Common signs and symptoms include vomiting, diarrhea, abdominal pain, chills, and fever. Symptoms may last for a few hours to a few days. Complications can lead to dehydration, hemolytic uremic syndrome, and other disorders, such as reactive arthritis and irritable bowel syndrome.
      After a physical exam, the provider may order a stool culture and blood work. Treatment consists of replacing lost fluids and electrolytes. Over-the-counter antidiarrheal medications such as loperamide (Imodium) and bismuth subsalicylate (Pepto-Bismol, Kaopectate) can help decrease diarrhea in adults. These medications should not be used if the person has bloody diarrhea, which could be a sign of a parasitic or bacterial infection.

Learning Objective: Describe hemorrhoids, including the signs, symptoms, etiology, diagnostic procedures, and treatments.
      Hemorrhoids are swollen and inflamed veins. External hemorrhoids are located around the anus, and internal hemorrhoids affect the lining of the anus and the lower rectum. About 50% of those over 50 years of age have hemorrhoids.
      Hemorrhoids can be caused by straining during a bowel movement, pregnancy, aging, chronic constipation, and diarrhea. The most common symptom of internal hemorrhoids is bright red bleeding, which usually goes away within a few days. Anal itching can occur with external hemorrhoids.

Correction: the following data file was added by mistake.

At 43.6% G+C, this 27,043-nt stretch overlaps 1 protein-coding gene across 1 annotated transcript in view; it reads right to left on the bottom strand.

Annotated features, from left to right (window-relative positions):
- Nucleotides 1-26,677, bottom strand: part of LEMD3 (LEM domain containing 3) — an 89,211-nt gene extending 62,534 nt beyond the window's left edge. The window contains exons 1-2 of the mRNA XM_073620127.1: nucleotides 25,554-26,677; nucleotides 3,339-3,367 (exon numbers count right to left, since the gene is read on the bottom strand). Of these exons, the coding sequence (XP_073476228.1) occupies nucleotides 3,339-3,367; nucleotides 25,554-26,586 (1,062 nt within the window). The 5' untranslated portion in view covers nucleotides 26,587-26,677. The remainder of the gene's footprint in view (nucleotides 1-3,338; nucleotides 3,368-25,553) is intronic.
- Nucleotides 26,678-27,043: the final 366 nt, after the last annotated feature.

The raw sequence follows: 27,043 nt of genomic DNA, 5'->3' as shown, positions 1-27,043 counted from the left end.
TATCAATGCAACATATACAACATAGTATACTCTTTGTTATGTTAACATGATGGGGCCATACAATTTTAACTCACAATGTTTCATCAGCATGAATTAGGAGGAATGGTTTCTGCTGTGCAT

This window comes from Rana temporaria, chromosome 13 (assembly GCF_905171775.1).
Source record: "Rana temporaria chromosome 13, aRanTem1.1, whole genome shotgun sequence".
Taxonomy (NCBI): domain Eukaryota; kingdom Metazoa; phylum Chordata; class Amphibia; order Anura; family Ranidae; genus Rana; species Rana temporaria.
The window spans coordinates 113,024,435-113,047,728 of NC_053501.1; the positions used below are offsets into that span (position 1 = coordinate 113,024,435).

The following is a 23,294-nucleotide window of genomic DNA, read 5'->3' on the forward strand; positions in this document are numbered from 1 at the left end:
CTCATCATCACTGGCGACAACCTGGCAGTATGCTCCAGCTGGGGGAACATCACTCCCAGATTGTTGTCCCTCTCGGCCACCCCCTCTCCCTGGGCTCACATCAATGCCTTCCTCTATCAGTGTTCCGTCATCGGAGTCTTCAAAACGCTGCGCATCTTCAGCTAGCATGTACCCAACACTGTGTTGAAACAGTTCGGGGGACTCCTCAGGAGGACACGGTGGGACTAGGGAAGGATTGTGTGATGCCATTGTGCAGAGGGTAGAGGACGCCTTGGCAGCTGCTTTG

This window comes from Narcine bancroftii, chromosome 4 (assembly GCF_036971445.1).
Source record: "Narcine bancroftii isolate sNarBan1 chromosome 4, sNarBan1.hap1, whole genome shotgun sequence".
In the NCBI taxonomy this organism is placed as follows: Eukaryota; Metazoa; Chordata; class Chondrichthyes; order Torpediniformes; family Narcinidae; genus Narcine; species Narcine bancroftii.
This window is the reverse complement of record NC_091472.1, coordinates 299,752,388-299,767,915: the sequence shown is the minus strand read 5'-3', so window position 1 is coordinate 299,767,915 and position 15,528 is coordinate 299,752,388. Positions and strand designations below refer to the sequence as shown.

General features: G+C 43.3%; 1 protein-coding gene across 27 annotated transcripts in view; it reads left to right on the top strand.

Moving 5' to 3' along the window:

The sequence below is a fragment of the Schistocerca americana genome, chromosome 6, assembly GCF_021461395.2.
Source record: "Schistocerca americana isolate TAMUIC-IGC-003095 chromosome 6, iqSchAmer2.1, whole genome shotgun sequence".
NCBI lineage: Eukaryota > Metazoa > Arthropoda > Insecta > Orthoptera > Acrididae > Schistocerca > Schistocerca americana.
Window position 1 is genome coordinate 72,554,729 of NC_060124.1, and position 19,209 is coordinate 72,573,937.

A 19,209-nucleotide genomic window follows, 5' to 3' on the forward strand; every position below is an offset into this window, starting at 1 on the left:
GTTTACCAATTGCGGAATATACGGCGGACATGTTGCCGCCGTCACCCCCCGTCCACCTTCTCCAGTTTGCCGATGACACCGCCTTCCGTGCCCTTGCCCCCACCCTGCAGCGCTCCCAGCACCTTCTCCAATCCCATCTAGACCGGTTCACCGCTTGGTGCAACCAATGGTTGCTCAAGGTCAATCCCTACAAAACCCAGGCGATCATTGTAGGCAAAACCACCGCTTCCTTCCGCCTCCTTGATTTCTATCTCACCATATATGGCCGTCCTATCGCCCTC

During the physical exam, the provider will check the anal area and perform a digital rectal exam. An anoscope, a proctoscope, or a sigmoidoscope may be used to examine the lower part of the large intestine and rectum. Home treatment includes a high-fiber diet, topical treatments (e.g., hydrocortisone, analgesic), sitz baths (soaking in a warm bath), cold packs, oral analgesics, and keeping the area clean.

FIGURE 19.9  Inguinal hernia.

Learning Objective: Describe hernias, including the signs, symptoms, etiology, diagnostic procedures, and treatments.
      A hernia is a common disorder that occurs when part of an internal organ (e.g., intestine) bulges through a weak area in the muscles. The hiatal hernia was already discussed in a prior section. Other types include the following:
              • Femoral hernia: A bulge below the groin, in the upper thigh. More common in women.
              • Inguinal hernia: Most common type of hernia. A bulge forms in the groin and may extend into the scrotum.
              • Umbilical hernia: The muscle around the umbilicus does not close at birth, and a bulge forms.

Inguinal Hernia
An inguinal hernia occurs when tissue (e.g., part of the intestine) protrudes through a weak spot in the abdominal muscles (FIGURE 19.9). Sometimes people can gently push the hernia back into the abdomen, but other times the hernia may become trapped (incarcerated), and blood flow may be cut off to the tissue (strangulation), causing tissue death. This can be a life-threatening complication if it is not treated.
      For some inguinal hernias, the etiology is unknown. Other times, straining, strenuous activities, pregnancy, or chronic coughing may cause it. Signs and symptoms include bulging on the side of the pubic bone, burning or aching at the bulge, and groin heaviness, pain, or pressure.